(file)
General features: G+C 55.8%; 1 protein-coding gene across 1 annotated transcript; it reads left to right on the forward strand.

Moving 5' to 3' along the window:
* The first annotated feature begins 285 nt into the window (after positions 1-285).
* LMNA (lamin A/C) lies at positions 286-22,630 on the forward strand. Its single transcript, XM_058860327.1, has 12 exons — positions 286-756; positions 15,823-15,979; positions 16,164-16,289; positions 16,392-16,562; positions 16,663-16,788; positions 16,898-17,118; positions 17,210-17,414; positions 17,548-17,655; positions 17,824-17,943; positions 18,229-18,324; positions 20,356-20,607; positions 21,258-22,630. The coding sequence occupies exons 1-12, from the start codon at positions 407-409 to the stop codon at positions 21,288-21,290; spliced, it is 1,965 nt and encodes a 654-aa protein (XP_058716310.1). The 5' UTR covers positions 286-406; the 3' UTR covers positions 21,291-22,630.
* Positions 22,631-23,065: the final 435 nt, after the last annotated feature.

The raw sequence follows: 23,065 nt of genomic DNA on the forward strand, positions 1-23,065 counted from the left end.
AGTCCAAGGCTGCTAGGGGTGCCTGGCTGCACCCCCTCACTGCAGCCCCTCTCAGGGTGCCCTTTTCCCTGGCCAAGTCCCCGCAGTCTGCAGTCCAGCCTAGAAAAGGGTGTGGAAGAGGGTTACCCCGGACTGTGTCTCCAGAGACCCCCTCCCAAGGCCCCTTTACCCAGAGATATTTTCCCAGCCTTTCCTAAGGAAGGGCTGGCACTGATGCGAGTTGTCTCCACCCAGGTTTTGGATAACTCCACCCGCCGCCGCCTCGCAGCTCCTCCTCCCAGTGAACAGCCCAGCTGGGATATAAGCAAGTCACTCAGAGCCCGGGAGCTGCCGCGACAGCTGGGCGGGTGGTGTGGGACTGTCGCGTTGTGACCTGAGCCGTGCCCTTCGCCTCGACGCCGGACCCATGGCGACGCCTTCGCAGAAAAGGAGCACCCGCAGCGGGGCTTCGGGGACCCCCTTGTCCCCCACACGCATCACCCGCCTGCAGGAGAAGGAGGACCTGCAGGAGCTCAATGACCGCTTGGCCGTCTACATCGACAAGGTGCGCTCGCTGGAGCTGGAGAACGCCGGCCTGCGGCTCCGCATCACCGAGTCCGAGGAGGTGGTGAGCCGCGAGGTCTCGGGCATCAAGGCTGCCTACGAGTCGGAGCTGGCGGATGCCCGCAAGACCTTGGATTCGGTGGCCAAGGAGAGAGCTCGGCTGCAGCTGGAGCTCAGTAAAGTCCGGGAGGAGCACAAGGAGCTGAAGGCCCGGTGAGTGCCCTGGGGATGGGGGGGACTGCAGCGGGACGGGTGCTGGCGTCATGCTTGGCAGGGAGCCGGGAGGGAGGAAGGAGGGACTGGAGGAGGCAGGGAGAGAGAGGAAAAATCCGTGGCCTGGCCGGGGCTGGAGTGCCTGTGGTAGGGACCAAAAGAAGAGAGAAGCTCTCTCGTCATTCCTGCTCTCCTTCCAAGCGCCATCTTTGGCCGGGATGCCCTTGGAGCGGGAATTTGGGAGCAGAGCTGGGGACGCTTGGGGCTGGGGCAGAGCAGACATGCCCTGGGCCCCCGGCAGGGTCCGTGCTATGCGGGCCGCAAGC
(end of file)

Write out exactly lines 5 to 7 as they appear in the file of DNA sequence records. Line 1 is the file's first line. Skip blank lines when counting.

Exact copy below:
* Positions 22,631-23,065: the final 435 nt, after the last annotated feature.

The raw sequence follows: 23,065 nt of genomic DNA on the forward strand, positions 1-23,065 counted from the left end.
AGTCCAAGGCTGCTAGGGGTGCCTGGCTGCACCCCCTCACTGCAGCCCCTCTCAGGGTGCCCTTTTCCCTGGCCAAGTCCCCGCAGTCTGCAGTCCAGCCTAGAAAAGGGTGTGGAAGAGGGTTACCCCGGACTGTGTCTCCAGAGACCCCCTCCCAAGGCCCCTTTACCCAGAGATATTTTCCCAGCCTTTCCTAAGGAAGGGCTGGCACTGATGCGAGTTGTCTCCACCCAGGTTTTGGATAACTCCACCCGCCGCCGCCTCGCAGCTCCTCCTCCCAGTGAACAGCCCAGCTGGGATATAAGCAAGTCACTCAGAGCCCGGGAGCTGCCGCGACAGCTGGGCGGGTGGTGTGGGACTGTCGCGTTGTGACCTGAGCCGTGCCCTTCGCCTCGACGCCGGACCCATGGCGACGCCTTCGCAGAAAAGGAGCACCCGCAGCGGGGCTTCGGGGACCCCCTTGTCCCCCACACGCATCACCCGCCTGCAGGAGAAGGAGGACCTGCAGGAGCTCAATGACCGCTTGGCCGTCTACATCGACAAGGTGCGCTCGCTGGAGCTGGAGAACGCCGGCCTGCGGCTCCGCATCACCGAGTCCGAGGAGGTGGTGAGCCGCGAGGTCTCGGGCATCAAGGCTGCCTACGAGTCGGAGCTGGCGGATGCCCGCAAGACCTTGGATTCGGTGGCCAAGGAGAGAGCTCGGCTGCAGCTGGAGCTCAGTAAAGTCCGGGAGGAGCACAAGGAGCTGAAGGCCCGGTGAGTGCCCTGGGGATGGGGGGGACTGCAGCGGGACGGGTGCTGGCGTCATGCTTGGCAGGGAGCCGGGAGGGAGGAAGGAGGGACTGGAGGAGGCAGGGAGAGAGAGGAAAAATCCGTGGCCTGGCCGGGGCTGGAGTGCCTGTGGTAGGGACCAAAAGAAGAGAGAAGCTCTCTCGTCATTCCTGCTCTCCTTCCAAGCGCCATCTTTGGCCGGGATGCCCTTGGAGCGGGAATTTGGGAGCAGAGCTGGGGACGCTTGGGGCTGGGGCAGAGCAGACATGCCCTGGGCCCCCGGCAGGGTCCGTGCTATGCGGGCCGCAAGC